What bad quality is shown about Atticus when Scout says "... he was trying to do but Atticus was only a man. It takes a woman to that kind of work."
i am struggling with an essay subtopic and i need one more bad parenting quality of atticus. as you can see... i have got the quote but i dont know what it proves... can this mean that atticus is a bad parent because he doesnt pay attention to his children but i cant say this in my essay because my teacher wants an ajective to describe his parenting.
thanks and im looking forward to your answers!
Interesting topic! The quote you have pulled is a great example of how one character in the book thinks that perhaps Atticus is not a good parent. Another example would be Miss Caroline who gets angry tha Scout is so far ahead of her classmates because Atticus has taught her to read.
Atticus' sister also thinks he is a bad parent because he does not make Scout wear dresses and learn housekeeping and try to break her tom-boy habits.
Other characters think Atticus is a bad parent, but that is only their perspective. What do you think? Is he a bad parent? Would you say that he is irresponsible because he is absent? Some adjectives to go with this thesis would be guilty, liable, or answerable.
Or would you say that he is the opposite - responsible and trustworthy and simply doing the best he knows how as a single parent? Scout and Jem seem to think he is a wonderful parent and there is certainly a case to be made for that too. You might then say he is conscientious, reliable, and sensible.
I hope that helps! Please post if you have other questions and we can keep "talking." :)
I don't really see this as an example of Atticus' bad parenting; I believe Scout is actually trying to compliment her father. The above quote concerns Atticus' attempts to back Alexandra's plea for the children to begin acting more like Finches. Atticus gives Jem and Scout a lecture on "gentle breeding," but since he has previously informed the children of their true family history (including their cousin who had tried to kill the college president), they are not quick to accept this revised version. Jem and Scout know that Alexandra has bullied Atticus into this action, and Scout eventually starts to cry. When Atticus gives up on his lecture, Scout knows "he had come back to us." Atticus is attempting to take a feminine approach to his parenting--demanding that the kids act more like ladylike and gentlemanly--but his effort has plainly failed. "It takes a woman to do that kind of work" is Scout's recognition that Atticus is incapable of such a transformation.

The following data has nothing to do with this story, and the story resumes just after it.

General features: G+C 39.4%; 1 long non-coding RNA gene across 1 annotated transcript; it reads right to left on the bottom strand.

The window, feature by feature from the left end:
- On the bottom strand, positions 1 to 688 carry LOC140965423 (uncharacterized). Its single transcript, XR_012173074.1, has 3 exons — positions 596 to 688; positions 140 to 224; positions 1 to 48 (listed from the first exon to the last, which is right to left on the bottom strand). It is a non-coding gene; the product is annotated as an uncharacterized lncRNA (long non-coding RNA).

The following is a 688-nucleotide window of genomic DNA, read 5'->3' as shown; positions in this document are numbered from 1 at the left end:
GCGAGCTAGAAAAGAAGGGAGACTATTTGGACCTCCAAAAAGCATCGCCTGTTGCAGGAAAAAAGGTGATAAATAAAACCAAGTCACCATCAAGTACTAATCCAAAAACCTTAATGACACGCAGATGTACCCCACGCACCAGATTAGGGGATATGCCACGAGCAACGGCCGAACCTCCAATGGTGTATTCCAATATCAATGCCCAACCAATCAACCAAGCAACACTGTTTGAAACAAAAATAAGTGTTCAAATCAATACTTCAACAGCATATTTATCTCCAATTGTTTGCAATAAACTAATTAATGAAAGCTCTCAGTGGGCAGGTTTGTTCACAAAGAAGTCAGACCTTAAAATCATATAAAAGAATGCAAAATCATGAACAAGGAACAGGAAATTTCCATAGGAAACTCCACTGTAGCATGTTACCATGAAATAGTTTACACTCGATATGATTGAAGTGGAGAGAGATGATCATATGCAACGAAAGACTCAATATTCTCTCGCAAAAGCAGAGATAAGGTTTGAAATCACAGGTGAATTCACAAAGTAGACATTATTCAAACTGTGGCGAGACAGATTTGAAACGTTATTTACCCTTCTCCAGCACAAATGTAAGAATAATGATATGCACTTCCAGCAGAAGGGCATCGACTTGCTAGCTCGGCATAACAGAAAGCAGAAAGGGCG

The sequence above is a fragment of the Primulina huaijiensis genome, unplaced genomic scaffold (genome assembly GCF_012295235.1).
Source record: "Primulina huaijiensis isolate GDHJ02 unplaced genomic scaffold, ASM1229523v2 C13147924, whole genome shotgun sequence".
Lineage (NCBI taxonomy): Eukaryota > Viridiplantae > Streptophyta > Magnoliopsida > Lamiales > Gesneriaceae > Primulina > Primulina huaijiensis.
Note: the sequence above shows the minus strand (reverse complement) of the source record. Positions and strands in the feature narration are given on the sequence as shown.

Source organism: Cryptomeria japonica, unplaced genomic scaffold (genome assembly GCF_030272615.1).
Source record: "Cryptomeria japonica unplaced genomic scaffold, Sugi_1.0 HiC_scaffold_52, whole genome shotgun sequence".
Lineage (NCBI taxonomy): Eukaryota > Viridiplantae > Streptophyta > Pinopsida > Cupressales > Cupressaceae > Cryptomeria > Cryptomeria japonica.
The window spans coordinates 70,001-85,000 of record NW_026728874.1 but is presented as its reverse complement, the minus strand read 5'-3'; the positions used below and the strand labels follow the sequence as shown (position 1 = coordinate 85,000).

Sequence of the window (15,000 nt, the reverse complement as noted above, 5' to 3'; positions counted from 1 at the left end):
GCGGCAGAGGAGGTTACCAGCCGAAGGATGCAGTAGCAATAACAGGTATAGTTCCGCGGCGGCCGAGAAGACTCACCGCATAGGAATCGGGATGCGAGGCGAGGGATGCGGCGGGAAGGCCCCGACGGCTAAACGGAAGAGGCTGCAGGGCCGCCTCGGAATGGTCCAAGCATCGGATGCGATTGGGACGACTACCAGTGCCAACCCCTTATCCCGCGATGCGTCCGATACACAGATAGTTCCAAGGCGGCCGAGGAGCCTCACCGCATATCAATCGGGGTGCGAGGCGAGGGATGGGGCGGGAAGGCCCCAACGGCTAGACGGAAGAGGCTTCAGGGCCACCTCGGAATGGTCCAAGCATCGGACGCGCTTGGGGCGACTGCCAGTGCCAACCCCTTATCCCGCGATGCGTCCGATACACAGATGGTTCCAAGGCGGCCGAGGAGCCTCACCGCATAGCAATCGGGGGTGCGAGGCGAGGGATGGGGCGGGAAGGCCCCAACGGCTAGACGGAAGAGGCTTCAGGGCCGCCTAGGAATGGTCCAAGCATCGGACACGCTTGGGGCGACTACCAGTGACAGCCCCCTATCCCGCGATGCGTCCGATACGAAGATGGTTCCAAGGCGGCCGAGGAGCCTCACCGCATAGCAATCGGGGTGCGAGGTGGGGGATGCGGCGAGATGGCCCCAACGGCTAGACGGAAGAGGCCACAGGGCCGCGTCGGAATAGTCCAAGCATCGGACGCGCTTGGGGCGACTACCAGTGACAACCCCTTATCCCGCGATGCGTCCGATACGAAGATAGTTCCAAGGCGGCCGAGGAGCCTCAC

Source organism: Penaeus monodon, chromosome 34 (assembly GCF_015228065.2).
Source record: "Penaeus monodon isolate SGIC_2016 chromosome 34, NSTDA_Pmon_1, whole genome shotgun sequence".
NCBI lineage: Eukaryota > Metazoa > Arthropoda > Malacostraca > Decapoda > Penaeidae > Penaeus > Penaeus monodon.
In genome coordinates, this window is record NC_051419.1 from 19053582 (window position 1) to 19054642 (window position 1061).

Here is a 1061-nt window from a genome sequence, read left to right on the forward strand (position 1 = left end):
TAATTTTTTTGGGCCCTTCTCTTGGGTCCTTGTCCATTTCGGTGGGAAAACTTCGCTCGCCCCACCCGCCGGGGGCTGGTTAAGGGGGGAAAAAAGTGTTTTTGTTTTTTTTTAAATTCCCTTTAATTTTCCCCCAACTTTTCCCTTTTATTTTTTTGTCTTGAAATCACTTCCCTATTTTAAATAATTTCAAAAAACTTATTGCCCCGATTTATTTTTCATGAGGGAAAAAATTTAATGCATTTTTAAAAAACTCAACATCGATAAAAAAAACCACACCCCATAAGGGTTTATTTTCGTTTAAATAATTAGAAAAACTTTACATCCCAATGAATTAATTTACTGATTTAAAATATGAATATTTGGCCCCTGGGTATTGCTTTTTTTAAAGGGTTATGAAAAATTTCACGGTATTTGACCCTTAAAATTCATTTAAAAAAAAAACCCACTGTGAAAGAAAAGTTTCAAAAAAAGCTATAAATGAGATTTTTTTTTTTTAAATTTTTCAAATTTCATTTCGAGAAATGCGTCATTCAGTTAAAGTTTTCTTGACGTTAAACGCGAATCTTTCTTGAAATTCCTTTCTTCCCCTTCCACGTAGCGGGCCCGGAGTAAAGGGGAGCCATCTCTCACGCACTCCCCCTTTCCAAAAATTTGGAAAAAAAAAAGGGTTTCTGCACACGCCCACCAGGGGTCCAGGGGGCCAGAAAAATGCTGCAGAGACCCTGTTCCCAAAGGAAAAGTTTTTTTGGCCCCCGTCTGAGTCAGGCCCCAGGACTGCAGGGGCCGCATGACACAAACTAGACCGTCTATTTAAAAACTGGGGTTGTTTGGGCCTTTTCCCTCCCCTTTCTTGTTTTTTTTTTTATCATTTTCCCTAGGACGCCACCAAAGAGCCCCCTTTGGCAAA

Well, you've posed a good question here. I'm not sure that Atticus was a bad parent at all, but your teacher is definitely getting you to think. Atticus was "just a man" and we are all "just men" so with that being said he is open to flaws. All men are messed up and not able to do any one thing perfectly. Think about Atticus...he allowed his children to call him by his first name and fight (although he didn't want Scout to fight she never really suffered any "real" punishment for doing so). Those can be flaws as a parent. He is a father and not a mother. Who is the mother figure in their household? What does she do that Atticus doesn't. That could be a flaw as well. Hope this helps!